Today sees the world number one, Novak Djokovic, take on Rafael Nadal in the quarter-final of the French Open, in a repeat of last year’s final.
Nadal looked back to his imperious best in the first two sets against Jack Sock in the previous round whilst Djokovic saw off Richard Gasquet in less than two hours, dropping serve only once.
Defending and nine-time French Open champion Nadal, holder of a sterling 70-1 record at Roland Garros, will be hoping to produce a similar result to last year’s final against Djokovic where he was victorious inside four sets. This time around however he could face a much stiffer task, as the world number one has been in scintillating form this season.
Djokovic’s sensational year so far has seen the Serbian walk away with the Australia Open, as well as a batch of Masters’ events including Indian Wells, Miami, Monte Carlo and more recently in Rome.
Interestingly, Djovokic has not dropped a set since his quarter-final match against Kie Nishikori in the Rome Masters and has not lost since the final of the Dubai Masters against Roger Federer on February 28, amounting to 26 consecutive wins.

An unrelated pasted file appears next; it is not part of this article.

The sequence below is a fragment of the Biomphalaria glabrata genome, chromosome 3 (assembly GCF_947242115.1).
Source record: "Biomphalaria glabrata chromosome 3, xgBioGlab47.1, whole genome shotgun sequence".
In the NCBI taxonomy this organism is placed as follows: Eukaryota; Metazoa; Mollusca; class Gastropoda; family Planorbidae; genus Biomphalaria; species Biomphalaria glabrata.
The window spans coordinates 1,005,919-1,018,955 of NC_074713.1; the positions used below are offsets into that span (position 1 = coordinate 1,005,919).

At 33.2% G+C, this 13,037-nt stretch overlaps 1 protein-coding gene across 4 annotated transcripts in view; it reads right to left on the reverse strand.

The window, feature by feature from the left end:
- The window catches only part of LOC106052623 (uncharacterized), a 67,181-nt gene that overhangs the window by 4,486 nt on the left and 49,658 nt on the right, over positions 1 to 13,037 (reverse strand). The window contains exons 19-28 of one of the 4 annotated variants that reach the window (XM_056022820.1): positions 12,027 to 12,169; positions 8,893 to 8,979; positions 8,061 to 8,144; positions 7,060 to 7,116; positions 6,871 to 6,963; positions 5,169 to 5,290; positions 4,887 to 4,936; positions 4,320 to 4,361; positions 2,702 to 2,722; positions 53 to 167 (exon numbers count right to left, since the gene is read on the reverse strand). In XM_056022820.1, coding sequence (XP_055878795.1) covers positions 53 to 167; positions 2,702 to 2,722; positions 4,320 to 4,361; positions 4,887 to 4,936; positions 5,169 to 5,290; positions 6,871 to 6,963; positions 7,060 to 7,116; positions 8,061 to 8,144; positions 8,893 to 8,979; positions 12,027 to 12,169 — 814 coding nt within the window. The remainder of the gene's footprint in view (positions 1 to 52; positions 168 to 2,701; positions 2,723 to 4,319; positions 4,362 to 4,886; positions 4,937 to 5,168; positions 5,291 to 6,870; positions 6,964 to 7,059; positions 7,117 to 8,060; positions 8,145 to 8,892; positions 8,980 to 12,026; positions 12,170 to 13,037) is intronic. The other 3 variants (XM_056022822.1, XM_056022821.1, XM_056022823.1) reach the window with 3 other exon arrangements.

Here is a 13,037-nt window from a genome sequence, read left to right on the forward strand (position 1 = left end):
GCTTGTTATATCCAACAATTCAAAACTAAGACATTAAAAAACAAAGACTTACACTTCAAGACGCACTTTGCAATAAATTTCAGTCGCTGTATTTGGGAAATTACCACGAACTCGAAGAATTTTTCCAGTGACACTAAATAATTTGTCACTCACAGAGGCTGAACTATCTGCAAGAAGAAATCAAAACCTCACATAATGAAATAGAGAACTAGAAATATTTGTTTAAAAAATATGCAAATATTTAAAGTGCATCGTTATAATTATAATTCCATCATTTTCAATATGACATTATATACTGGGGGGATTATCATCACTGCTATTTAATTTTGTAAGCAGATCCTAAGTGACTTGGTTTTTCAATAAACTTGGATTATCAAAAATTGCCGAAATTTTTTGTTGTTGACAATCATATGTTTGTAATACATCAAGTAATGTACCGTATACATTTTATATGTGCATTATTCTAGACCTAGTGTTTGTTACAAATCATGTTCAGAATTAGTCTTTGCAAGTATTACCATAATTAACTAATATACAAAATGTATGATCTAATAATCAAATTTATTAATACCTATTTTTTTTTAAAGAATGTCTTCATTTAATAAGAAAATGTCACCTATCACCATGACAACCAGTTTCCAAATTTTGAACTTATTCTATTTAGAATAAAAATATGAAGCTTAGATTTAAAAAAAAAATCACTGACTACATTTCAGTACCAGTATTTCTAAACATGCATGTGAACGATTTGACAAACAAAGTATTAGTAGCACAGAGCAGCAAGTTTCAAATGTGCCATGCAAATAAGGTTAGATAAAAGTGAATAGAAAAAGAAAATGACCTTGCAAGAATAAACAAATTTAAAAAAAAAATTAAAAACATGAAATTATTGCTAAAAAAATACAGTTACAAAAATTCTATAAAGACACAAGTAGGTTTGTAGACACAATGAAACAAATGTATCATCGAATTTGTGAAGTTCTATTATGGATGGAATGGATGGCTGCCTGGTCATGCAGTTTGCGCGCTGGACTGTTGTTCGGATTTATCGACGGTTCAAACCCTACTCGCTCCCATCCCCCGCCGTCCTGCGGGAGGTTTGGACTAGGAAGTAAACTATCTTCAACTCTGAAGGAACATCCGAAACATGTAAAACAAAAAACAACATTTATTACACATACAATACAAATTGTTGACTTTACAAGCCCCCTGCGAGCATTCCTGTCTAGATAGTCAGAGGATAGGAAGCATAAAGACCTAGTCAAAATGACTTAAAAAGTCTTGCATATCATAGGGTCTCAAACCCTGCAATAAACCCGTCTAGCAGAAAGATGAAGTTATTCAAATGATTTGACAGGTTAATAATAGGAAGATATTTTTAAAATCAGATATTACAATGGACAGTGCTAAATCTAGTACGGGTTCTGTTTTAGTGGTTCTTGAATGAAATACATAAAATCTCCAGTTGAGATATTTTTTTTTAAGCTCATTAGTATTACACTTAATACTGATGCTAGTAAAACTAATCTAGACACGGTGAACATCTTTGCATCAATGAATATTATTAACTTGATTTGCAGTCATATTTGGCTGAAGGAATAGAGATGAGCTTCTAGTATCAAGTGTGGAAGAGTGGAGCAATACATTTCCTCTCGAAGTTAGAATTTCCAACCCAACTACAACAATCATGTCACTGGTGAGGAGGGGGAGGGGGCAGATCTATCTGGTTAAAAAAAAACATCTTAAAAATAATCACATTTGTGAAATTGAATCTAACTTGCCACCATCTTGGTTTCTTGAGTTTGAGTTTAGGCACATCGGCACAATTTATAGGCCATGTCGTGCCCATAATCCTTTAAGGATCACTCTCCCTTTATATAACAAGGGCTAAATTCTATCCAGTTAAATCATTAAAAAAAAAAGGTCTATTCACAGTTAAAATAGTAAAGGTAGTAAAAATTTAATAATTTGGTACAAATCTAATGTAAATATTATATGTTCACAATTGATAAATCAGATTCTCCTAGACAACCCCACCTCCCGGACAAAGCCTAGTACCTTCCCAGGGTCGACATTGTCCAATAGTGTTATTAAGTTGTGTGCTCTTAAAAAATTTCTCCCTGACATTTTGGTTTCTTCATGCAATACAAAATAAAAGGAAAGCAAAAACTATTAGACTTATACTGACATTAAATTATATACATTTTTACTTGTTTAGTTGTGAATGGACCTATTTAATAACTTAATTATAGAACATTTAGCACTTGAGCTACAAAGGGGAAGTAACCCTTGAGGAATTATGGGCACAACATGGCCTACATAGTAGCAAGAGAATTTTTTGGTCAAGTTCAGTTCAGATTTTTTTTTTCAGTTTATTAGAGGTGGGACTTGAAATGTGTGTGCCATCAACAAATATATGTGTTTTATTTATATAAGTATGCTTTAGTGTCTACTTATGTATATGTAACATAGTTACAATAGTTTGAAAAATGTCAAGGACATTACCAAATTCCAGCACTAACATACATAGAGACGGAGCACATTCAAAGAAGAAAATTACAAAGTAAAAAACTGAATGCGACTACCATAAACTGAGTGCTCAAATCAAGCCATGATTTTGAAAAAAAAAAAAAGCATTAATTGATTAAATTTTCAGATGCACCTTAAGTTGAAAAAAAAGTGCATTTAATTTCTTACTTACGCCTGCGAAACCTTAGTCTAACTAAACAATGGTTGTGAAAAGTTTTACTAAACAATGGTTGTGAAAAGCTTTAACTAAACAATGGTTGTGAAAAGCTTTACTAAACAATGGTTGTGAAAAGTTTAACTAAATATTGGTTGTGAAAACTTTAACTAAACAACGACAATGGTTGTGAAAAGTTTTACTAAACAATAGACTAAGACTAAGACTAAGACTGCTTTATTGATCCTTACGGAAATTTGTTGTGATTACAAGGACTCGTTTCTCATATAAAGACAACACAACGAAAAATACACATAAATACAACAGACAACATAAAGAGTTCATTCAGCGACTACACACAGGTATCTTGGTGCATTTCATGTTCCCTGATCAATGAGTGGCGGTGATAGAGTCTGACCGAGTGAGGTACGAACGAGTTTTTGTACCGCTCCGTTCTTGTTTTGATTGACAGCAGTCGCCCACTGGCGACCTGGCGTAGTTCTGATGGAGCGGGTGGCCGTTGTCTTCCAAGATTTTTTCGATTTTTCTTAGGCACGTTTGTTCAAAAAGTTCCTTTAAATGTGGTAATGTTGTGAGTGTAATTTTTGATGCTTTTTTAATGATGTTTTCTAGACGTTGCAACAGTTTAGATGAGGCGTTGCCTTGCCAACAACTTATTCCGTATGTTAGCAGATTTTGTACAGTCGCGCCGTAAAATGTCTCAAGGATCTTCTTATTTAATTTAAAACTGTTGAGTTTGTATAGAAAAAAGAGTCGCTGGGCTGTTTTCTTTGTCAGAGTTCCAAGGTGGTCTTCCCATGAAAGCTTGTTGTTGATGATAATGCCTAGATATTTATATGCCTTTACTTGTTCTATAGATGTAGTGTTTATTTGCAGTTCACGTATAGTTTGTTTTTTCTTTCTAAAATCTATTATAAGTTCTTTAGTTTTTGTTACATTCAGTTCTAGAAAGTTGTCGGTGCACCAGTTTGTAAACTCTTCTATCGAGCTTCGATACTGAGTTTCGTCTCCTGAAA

In contrast, Nadal’s inconsistency has seen the Spaniard have a somewhat unpredictable year to date with his most notable performances being at the Argentina Open in March where he was triumphant and the Madrid Masters, defeating Grigor Dimitrov and Tomas Berdych on route to the final where he lost to Andy Murray, 6-3 6-2.
History suggests that Nadal has the upper hand on his opponent going into the tie, having beaten Djokovic 23 times in 43 matches in which 14 of 19 have come on clay. Nevertheless, the last time they met was on clay was at the semi-final of the Monte Carlo Masters in April and Djokovic breezed past Nadal in a straight forward 6-3 6-3 victory.
In what’s set to be a thrilling match, Djokovic will be hoping to reverse his record of six defeats against Nadal at the French Open, in a bid to claim the only major he is yet to win, whilst the Spaniard is trying to become the first player in the Open era to win 10 titles at a single Grand Slam.Reuse content